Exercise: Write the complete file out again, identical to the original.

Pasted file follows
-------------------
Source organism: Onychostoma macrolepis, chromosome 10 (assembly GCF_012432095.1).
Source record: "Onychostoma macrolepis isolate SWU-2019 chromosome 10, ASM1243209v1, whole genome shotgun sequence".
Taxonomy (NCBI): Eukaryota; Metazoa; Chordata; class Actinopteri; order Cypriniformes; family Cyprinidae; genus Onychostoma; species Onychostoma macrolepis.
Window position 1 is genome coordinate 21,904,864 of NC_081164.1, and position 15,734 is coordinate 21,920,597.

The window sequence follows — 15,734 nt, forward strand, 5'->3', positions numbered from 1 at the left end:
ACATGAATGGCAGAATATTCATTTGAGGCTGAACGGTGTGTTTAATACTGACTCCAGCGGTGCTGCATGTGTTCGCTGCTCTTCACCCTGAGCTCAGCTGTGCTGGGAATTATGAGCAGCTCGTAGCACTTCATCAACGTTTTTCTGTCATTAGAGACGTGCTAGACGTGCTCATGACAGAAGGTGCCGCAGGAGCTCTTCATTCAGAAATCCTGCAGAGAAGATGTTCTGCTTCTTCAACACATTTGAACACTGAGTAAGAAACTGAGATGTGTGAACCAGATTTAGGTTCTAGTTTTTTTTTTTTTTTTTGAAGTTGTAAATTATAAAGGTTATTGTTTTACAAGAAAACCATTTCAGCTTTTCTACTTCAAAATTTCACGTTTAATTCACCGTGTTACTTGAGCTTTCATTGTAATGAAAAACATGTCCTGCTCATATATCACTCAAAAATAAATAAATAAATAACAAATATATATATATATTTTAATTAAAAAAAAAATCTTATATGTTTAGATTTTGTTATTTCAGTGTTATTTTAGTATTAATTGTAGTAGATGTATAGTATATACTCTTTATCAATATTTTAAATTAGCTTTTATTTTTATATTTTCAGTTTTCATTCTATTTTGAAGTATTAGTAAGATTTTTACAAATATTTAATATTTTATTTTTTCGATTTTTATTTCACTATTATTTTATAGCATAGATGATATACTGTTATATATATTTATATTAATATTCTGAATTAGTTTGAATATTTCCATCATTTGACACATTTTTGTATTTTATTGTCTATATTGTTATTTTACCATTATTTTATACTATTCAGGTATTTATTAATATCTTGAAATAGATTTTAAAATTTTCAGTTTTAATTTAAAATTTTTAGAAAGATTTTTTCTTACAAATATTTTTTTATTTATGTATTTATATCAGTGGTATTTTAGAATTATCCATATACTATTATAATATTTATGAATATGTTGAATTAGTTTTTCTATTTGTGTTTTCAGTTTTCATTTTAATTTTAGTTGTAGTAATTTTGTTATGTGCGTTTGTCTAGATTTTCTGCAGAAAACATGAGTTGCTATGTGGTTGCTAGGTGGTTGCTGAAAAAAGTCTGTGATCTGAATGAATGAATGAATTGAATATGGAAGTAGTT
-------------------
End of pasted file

Source organism: Onychostoma macrolepis, chromosome 10 (assembly GCF_012432095.1).
Source record: "Onychostoma macrolepis isolate SWU-2019 chromosome 10, ASM1243209v1, whole genome shotgun sequence".
Taxonomy (NCBI): Eukaryota; Metazoa; Chordata; class Actinopteri; order Cypriniformes; family Cyprinidae; genus Onychostoma; species Onychostoma macrolepis.
Window position 1 is genome coordinate 21,904,864 of NC_081164.1, and position 15,734 is coordinate 21,920,597.

The window sequence follows — 15,734 nt, forward strand, 5'->3', positions numbered from 1 at the left end:
ACATGAATGGCAGAATATTCATTTGAGGCTGAACGGTGTGTTTAATACTGACTCCAGCGGTGCTGCATGTGTTCGCTGCTCTTCACCCTGAGCTCAGCTGTGCTGGGAATTATGAGCAGCTCGTAGCACTTCATCAACGTTTTTCTGTCATTAGAGACGTGCTAGACGTGCTCATGACAGAAGGTGCCGCAGGAGCTCTTCATTCAGAAATCCTGCAGAGAAGATGTTCTGCTTCTTCAACACATTTGAACACTGAGTAAGAAACTGAGATGTGTGAACCAGATTTAGGTTCTAGTTTTTTTTTTTTTTTTTGAAGTTGTAAATTATAAAGGTTATTGTTTTACAAGAAAACCATTTCAGCTTTTCTACTTCAAAATTTCACGTTTAATTCACCGTGTTACTTGAGCTTTCATTGTAATGAAAAACATGTCCTGCTCATATATCACTCAAAAATAAATAAATAAATAACAAATATATATATATATTTTAATTAAAAAAAAAATCTTATATGTTTAGATTTTGTTATTTCAGTGTTATTTTAGTATTAATTGTAGTAGATGTATAGTATATACTCTTTATCAATATTTTAAATTAGCTTTTATTTTTATATTTTCAGTTTTCATTCTATTTTGAAGTATTAGTAAGATTTTTACAAATATTTAATATTTTATTTTTTCGATTTTTATTTCACTATTATTTTATAGCATAGATGATATACTGTTATATATATTTATATTAATATTCTGAATTAGTTTGAATATTTCCATCATTTGACACATTTTTGTATTTTATTGTCTATATTGTTATTTTACCATTATTTTATACTATTCAGGTATTTATTAATATCTTGAAATAGATTTTAAAATTTTCAGTTTTAATTTAAAATTTTTAGAAAGATTTTTTCTTACAAATATTTTTTTATTTATGTATTTATATCAGTGGTATTTTAGAATTATCCATATACTATTATAATATTTATGAATATGTTGAATTAGTTTTTCTATTTGTGTTTTCAGTTTTCATTTTAATTTTAGTTGTAGTAATTTTGTTATGTGCGTTTGTCTAGATTTTCTGCAGAAAACATGAGTTGCTATGTGGTTGCTAGGTGGTTGCTGAAAAAAGTCTGTGATCTGAATGAATGAATGAATTGAATATGGAAGTAGTT